The media and those who succumb to its distortions continues to cast most of our reality in terms the right dictates, directly or indirectly.
The network and cable news I mostly watch—and even the NPR news I listen to on the radio—and the right claims is "liberal" or biased from the left (though for many years now there's only been the right and the center at work in official party politics) sometimes does show a bias toward a more centrist or even "liberal" perspective of a news story.
But ultimately they incorporate the right's perspective and give it more weight than it warrants (if 99 percent of scientists say global warming is real and humans causes are at least part of the reason and one percent denies that, how can they be seen as equal sides of the argument?) or don't include any alternative to the right except for something more or less right, but never left.
Anyway, this is true of the media's response to Occupy Wall Street. At first the response was that the occupiers had no message, were unclear about what they were protesting and/or demanding. Which, of course, was not true. A variety of ways of expressing their anger at what Wall Street represents and mostly is does not mean there was no message, just a varied way of declaring it.
But of course the news media has become so much about commenters and commenting and so little about actual reporting that their formats demand segments focused on one interpretation of an event and the supposed "two sides" to the argument about it.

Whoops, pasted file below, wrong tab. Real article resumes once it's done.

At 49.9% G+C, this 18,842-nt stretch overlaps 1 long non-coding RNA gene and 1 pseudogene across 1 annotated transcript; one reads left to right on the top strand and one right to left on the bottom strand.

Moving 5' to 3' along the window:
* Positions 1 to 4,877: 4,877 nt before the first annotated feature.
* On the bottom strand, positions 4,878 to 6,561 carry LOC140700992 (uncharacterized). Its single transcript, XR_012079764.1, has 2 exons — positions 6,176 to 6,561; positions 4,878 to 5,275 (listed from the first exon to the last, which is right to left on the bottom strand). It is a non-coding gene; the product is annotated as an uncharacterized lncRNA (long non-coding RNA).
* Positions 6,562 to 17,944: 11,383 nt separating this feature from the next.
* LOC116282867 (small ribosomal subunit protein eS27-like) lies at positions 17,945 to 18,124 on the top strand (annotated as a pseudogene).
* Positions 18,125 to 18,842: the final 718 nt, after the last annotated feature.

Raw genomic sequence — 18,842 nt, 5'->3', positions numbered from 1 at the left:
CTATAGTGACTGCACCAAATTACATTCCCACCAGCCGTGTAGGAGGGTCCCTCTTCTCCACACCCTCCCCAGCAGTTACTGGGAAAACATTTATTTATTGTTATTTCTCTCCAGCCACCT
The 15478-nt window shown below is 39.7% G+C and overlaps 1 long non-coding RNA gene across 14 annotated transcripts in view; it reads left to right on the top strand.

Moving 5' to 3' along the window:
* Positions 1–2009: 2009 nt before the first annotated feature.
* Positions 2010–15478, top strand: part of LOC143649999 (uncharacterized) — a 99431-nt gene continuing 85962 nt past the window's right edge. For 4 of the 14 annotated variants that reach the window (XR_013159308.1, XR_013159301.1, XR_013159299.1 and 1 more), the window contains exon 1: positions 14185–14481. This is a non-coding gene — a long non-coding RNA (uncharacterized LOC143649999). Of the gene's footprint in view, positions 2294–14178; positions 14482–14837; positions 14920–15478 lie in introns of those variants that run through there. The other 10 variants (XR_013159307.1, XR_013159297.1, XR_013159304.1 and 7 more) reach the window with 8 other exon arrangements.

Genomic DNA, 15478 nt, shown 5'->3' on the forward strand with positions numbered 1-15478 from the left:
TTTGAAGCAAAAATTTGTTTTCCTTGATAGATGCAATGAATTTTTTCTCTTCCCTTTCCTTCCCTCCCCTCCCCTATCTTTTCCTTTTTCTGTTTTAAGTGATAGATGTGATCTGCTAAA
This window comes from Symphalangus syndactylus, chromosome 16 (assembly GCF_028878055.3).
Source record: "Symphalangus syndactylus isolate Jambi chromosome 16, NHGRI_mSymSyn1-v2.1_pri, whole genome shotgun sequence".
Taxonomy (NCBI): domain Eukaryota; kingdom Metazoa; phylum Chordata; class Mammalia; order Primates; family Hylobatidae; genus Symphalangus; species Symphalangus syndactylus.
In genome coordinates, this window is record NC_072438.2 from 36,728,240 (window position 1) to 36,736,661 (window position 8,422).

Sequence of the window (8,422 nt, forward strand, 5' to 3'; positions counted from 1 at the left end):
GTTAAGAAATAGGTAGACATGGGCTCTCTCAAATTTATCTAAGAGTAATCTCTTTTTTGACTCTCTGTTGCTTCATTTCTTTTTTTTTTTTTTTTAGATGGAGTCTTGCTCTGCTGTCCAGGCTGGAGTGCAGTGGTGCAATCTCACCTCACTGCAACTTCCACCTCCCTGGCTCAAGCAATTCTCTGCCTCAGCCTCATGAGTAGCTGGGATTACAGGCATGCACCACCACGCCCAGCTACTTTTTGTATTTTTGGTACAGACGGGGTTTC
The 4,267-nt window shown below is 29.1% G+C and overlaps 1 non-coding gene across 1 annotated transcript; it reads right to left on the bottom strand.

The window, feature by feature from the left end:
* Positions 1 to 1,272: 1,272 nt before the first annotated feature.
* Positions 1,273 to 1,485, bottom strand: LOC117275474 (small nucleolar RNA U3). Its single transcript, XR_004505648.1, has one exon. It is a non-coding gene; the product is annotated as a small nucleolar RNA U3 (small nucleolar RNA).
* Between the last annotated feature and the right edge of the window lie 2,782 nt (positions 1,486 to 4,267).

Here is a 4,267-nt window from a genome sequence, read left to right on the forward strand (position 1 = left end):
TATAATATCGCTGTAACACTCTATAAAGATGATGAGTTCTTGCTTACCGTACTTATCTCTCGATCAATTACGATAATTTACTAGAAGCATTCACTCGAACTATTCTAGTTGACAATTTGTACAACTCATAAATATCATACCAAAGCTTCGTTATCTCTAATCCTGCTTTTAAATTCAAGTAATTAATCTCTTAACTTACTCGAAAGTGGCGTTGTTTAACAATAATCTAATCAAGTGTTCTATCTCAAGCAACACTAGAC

When that early complaint from the media was simply proven false by the relentless reality of the demonstrations themselves, the media switched to a new false but equally rightwing influenced perception of the Occupy Wall Street movement, that it is not diverse enough, in terms of class and "race."
I know this is false just from my brief participation in the demonstrations and from friends who have taken part and continue to. Look at almost any video on the web of a day at Occupy Wall Street and you'll see not only more diversity than in probably any neighborhood in "America" but than in any demonstration you've ever seen before.
Are there more "white" people generally demonstrating and occupying the Liberty Plaza, maybe, though if you actually go by the ethnic and so-called "racial" breakdown of our country's population from my observations there is a higher percentage of diversity in the park than in the country (except perhaps for Hispanic participation, but then that can't be discerned simply from looking at the people participating).
At any rate, here's some footage from the day I took part, see if you can spot anyone who isn't totally "white" (whatever that means anyway) or looks like there might be any variety in their "class"—though 99% incorporates a lot of variation in financial status and background.
By the way, if you look to your right of the screen at 5:13 minutes in you might see an old white haired gent looking, I must admit, pretty "white" and "un-classy" (yeah, yours truly).
[You can pause it at 5:13 or 5:14 to catch me, and on YouTube it's bigger if that helps.]
[PS: I meant to thank Annabel Lee for sending me the alert and the link to this video.]